For legal professionals, even the most harmless of typos have to be proofread and eliminated.
The legal field has one of the strongest cases to be stringent on any typo as not only lawyers are affected but also their clients and their firms. And this is not just limited mainly to law firms since legal writing has a very broad audience, such as legislative professionals, the media, and so on. The simplest minutiae can be controversial.
One of the more contentious lawsuits against Obamacare is due to a typo in a specific clause that invalidated tax subsidies for an estimated 6.4 million American citizens. While the Supreme Court ruled favorably for Obamacare, Chief Justice John Roberts also chided the lawmakers for their negligence in drafting the law. Cases like these can show how simple errors in drafting can undermine a legal position.
There are also typos in a lighthearted note such as the one made in the case of Frazier v. Honeywell Pension and Savings Plan, et al. Part of the title in the filing included this: DEFENDANT’S OPPOSITION TO PLAINTIFF’S MOTION FOR PARTIAL SUMMARY JUDGMENT ON LIABILITY ON ALL CUNTS OF THE SECOND AMENDED COMPLAINT. While this is a lighter example compared to the Obamacare one, the effect on the professional career of whoever drafted it might not be as amusing.
Typos signify carelessness to most people, and that can mean many things. For clients, it might mean ignorance on how much important this particular case can be for them, and for judges, it might signify indifference that will make it hard for them to trust the legal professional in ensuring their citation is correct and their arguments are credible. Either way, there is loss of credibility even just for a simple typo once spotted.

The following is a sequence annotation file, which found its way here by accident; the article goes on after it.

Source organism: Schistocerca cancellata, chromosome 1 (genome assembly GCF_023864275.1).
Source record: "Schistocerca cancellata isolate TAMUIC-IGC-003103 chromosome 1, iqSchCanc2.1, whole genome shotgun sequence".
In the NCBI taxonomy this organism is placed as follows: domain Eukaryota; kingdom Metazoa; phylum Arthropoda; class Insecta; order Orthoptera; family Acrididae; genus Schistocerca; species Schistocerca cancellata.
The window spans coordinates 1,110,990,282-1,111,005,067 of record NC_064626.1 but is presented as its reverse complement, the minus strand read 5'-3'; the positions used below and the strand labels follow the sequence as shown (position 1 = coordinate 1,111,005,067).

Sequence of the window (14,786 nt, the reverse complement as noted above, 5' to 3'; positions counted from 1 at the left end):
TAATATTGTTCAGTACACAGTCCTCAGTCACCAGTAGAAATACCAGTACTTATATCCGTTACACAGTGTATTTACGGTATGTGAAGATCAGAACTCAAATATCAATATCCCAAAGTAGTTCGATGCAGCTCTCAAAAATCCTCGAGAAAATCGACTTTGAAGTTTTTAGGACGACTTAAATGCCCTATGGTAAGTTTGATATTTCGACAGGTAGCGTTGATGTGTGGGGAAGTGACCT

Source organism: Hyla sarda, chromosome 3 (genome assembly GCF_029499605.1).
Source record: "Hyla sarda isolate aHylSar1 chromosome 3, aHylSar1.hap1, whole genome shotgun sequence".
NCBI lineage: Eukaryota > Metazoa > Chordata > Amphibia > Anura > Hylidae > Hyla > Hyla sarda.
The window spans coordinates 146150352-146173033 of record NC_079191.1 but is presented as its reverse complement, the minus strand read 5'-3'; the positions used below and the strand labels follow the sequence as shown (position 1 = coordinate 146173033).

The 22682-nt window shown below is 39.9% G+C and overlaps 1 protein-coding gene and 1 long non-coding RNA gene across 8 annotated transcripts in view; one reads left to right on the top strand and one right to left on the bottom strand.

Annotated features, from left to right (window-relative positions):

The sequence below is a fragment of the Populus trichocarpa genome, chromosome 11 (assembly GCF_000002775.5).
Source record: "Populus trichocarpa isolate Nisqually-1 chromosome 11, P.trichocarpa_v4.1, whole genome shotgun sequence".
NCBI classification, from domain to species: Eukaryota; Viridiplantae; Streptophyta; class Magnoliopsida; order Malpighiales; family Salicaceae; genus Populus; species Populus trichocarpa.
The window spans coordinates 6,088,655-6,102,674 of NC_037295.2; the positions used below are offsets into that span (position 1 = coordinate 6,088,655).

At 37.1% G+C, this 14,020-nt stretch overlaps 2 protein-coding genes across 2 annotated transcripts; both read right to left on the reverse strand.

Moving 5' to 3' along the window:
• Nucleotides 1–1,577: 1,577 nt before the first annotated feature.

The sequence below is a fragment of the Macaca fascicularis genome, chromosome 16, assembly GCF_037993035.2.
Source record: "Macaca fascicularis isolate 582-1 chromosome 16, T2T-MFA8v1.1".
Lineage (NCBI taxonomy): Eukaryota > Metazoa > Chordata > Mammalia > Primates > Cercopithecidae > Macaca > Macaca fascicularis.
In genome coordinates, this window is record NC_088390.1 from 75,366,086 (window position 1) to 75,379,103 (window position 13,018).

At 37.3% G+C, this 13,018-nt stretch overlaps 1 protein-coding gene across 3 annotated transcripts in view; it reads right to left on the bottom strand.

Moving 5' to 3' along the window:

Proofreading is a time-consuming task for most legal professionals. Despite the best intentions, errors can still creep up in a document no matter how many times it had been meticulously reviewed. And while proofreading helps train lawyers to be more attentive to detail, which is a useful trait in their career, it also consumes more time than necessary, which can be used on something else. As the Obamacare case has shown, it’s the simplest errors that can sometimes undo so much in the argument. Manual proofreading to eliminate basic typos can take multiple times and thus consume time in their work instead of having them focus on the actual content of their draft.
Start-ups like 1-Hour Proofreading provide an alternative for law firms in the proofreading process of their legal documents. A team of professional editors handle proofreading and copyediting services. For legal documents, they can offer basic copyediting and proofreading, and a discount can also be availed for bulk submissions as the editors are trained to edit in volume. Legal content and other technicalities, though, are out of scope as of the moment.
For legal professionals who are looking for basic proofreading, they can avail a free sample from the site. They can also consult with the 1-Hour Proofreading team to give feedback on their proofread documents.
Depending on the need, turnover time for proofreading documents can be done in an hour or so. For full-time arrangements, inquiries regarding subscription services can be made with the 1-Hour Proofreading team.
Do you have any questions? The 1-Hour Proofreading team will be happy to answer them.
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